- Once the tomatoes are starting to get hot, add 2-3 splashes of a dry white wine (to taste) and/or a few Tbsp of water. Without extra liquid the sauce is very thick and creamy. I wanted mine a little thinner, so I ended up adding probably 3-4 Tbsp of wine and the same amount of water. Add the basil and let simmer together 5-10 mins or until all of the flavors are deliciously incorporated.
For the lasagna
- Preheat the oven to 350 F.
- Grease the casserole dish with evoo. Lay down one layer of lasagna noodles. Then, lay down a thin layer of roasted red pepper slices (just dot the bottom with 10-12 pieces. It doesn’t need to be a continuous layer). Top the pepper slices with a thick layer of spinach, and then spoon on a generous layer of 1/3 of the sauce.
- Top the sauce with another layer of lasagna noodles. Then, lay down a layer of the sliced tofu (should use the whole block). Top the sliced tofu with a generous sprinkling of Spike’s seasoning, a sprinkle of salt, and a generous layer of the fresh basil leaves. Top the tofu-herb layer with spinach and then another 1/3 of the tomato sauce.
- Add the last layer of noodles. Top once again with a layer of roasted red pepper strips, a thick layer of spinach and the last 1/3 of the sauce. Sprinkle on a generous topping of the seasoned (GF Vegan) breadcrumbs.
- Bake at 350 F for 30-40 mins, or until the top is crunchy and the sides are bubbling. Broil for 1-2 mins if needed to toast the breadcrumbs (I’ve found that some GF breadcrumbs don’t toast easily unless under direct heat).
What’s Tamale Pie? I’d never heard of it until I saw this video recipe on YouTube. I instantly saw that recipe full of ground beef and white flour and thought “Yeah, I can make that GF vegan.” It turns out that Tamale Pie is one of the most delicious Tex-Mex casseroles I’ve had in a looong time. It’s a layered casserole of spicy veggies and homemade cornbread that is very freezer-friendly. I’ve been keeping pretty darn busy over the past few months, so I’ve had to maximize my time by taking advantage of my stock of pre-chopped frozen veggies. I could also see this casserole lending itself easily to using up leftover roasted veggies. Of course, I’d prefer fresh veg, but hey, if using frozen veggies means I get a hot homemade meal in the middle of the work week, then I’m all about it!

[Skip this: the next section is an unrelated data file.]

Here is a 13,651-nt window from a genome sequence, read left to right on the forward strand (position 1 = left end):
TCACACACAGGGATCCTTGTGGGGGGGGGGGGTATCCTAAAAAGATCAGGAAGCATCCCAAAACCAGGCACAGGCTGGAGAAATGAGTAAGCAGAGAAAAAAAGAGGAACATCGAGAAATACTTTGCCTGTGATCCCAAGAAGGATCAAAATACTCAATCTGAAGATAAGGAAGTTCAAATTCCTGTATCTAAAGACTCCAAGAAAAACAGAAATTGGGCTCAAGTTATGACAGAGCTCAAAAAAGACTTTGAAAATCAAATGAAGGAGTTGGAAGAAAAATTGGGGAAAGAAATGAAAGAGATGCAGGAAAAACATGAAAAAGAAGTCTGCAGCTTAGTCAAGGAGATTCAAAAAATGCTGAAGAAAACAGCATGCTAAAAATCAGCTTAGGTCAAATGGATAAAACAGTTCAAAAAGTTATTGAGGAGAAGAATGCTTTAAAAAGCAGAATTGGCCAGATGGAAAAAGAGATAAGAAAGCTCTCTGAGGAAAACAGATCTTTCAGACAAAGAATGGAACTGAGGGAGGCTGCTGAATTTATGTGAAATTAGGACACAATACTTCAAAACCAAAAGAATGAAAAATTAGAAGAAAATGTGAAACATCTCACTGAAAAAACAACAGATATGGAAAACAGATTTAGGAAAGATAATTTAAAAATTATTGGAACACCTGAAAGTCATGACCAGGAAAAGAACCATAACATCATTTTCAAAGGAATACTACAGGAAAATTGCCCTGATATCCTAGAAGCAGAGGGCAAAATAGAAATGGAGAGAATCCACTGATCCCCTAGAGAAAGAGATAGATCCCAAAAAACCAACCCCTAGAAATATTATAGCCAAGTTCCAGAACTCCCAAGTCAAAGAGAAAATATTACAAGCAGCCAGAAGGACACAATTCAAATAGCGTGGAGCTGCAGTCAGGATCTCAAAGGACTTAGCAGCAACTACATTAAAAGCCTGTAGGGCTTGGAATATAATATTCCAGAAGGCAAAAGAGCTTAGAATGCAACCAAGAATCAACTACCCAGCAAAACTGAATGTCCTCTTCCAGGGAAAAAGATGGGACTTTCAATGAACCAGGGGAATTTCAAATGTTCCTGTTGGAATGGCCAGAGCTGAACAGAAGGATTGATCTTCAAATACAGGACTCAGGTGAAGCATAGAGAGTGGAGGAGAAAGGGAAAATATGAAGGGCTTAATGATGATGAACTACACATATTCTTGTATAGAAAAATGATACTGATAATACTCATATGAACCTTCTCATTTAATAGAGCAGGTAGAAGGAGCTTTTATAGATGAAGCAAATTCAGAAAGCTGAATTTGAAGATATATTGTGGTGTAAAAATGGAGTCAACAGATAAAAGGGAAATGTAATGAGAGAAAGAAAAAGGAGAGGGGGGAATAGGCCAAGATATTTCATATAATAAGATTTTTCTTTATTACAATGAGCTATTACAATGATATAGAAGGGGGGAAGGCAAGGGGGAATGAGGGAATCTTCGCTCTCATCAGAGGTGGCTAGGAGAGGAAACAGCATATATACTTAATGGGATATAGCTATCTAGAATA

Vegan Tamale Pie:
Fresh cornbread and spicy veggies are a magical combination.
- Heavy-bottomed/Cast-Iron skillet with lid, liquid & dry measuring cups, measuring spoons, large casserole dish, medium mixing bowl, wooden spoon, spatula, knife, cutting board, range